What’s not to like about a word that has twelve letters, nine phonemes, four syllables, one spot where there are three consonants together and another where there are three vowels together, and two instances of ac?
Its first consonant is that hard back [k], but then, after landing on a pillow of a tongue-tip [n], it does the three voiceless fricatives that use the front of the tongue: [θ], [ʃ], and [s]. Soft and fresh like a spring shower. When you look at the word, you see the words can, cant, ant, nth, ace, and us. But in the main it just looks like a heap of curly foliage with a couple of spiky bits sticking up.
So what is it? It’s what you always wanted but never knew it: it’s an adjective referring to being like an acanthus.
And what is an acanthus? It’s a thorny plant with spiky-shaped leaves (rather like big dandelion or thistle leaves, really). Its leaves are featured curling at the tops of Corinthian columns.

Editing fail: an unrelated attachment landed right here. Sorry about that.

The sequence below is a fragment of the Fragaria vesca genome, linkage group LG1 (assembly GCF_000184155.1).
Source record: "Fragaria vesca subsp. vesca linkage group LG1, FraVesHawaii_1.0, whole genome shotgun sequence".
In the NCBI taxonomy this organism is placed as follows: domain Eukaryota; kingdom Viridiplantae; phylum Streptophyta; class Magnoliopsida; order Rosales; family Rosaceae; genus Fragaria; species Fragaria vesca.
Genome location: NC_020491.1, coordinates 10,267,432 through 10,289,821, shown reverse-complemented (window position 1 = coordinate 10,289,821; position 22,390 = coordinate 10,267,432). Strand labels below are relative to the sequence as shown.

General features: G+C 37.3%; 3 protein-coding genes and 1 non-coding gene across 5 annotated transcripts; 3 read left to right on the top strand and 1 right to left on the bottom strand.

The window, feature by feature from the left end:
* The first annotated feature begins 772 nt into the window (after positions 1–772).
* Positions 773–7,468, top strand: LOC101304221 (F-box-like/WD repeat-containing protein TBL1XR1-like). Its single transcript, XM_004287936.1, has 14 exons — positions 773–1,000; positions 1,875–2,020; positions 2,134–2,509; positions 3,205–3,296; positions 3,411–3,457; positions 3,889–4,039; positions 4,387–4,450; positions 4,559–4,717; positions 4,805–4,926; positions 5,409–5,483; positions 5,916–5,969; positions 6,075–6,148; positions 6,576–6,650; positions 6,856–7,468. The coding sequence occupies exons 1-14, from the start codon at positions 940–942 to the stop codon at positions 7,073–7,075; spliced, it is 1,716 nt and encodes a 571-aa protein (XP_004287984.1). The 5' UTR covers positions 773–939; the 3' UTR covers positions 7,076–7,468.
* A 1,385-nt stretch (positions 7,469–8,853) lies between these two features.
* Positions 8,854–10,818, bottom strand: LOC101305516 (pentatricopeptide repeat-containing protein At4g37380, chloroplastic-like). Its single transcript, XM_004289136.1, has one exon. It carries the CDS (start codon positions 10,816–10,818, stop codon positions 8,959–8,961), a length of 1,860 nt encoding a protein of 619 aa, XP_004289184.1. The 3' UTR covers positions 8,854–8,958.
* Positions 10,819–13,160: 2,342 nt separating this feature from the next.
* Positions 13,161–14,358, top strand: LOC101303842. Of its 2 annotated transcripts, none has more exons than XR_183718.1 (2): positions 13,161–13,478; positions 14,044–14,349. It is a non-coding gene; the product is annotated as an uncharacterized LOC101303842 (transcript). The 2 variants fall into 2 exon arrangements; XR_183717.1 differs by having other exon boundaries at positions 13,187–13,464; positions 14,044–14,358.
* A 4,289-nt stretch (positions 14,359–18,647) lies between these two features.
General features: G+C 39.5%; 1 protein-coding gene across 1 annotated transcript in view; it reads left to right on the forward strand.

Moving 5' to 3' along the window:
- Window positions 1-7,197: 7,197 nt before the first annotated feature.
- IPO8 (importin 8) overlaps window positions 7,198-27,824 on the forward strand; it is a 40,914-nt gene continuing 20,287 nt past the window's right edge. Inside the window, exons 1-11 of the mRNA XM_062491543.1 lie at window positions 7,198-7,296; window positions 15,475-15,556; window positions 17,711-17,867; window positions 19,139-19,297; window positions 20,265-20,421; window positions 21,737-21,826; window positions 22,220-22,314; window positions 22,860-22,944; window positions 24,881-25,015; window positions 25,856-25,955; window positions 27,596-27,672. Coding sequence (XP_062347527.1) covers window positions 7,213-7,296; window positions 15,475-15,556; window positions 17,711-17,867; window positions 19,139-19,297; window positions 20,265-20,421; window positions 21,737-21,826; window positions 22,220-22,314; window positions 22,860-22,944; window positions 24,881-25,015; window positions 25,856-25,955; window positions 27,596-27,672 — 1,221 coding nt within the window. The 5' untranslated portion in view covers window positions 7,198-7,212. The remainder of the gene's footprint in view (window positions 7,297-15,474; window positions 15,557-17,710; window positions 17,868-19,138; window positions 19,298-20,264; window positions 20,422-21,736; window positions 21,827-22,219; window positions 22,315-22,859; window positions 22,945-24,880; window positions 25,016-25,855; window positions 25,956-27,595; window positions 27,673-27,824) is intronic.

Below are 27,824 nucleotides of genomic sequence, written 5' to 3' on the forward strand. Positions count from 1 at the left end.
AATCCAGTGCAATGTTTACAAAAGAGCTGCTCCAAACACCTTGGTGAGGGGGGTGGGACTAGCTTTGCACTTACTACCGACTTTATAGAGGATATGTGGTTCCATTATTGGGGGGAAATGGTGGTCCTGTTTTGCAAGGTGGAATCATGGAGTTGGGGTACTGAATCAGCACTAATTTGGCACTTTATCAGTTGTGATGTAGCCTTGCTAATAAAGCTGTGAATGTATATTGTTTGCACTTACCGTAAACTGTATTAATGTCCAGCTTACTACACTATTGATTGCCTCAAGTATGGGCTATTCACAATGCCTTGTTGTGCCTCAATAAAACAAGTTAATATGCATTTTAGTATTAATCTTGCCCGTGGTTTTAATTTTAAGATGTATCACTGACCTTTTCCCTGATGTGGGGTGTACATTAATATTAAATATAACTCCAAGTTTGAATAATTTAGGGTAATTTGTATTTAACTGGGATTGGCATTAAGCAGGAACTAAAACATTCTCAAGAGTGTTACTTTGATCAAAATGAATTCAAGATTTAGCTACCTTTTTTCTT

The word acanthus is a Latinization of the Greek ἄκανθος, which may come from an ἄκ- root for pointy things (such as acupuncture needles) plus an ἄνθος root for flowers. So pointy (thorny) flower. And then that Greek assemblage gets a Latin-derived adjectival suffix and we have acanthaceous. You are at this very moment probably thinking about a coelacanth eating a herbaceous anthurium. Rest assured that the roots of those words are just as they look.
And where will you use acanthaceous? When describing the tops of Corinthian columns, perhaps, or some foliage sprouting from a sidewalk crack. Or someone’s hair. Apparently styles like that are a thing again.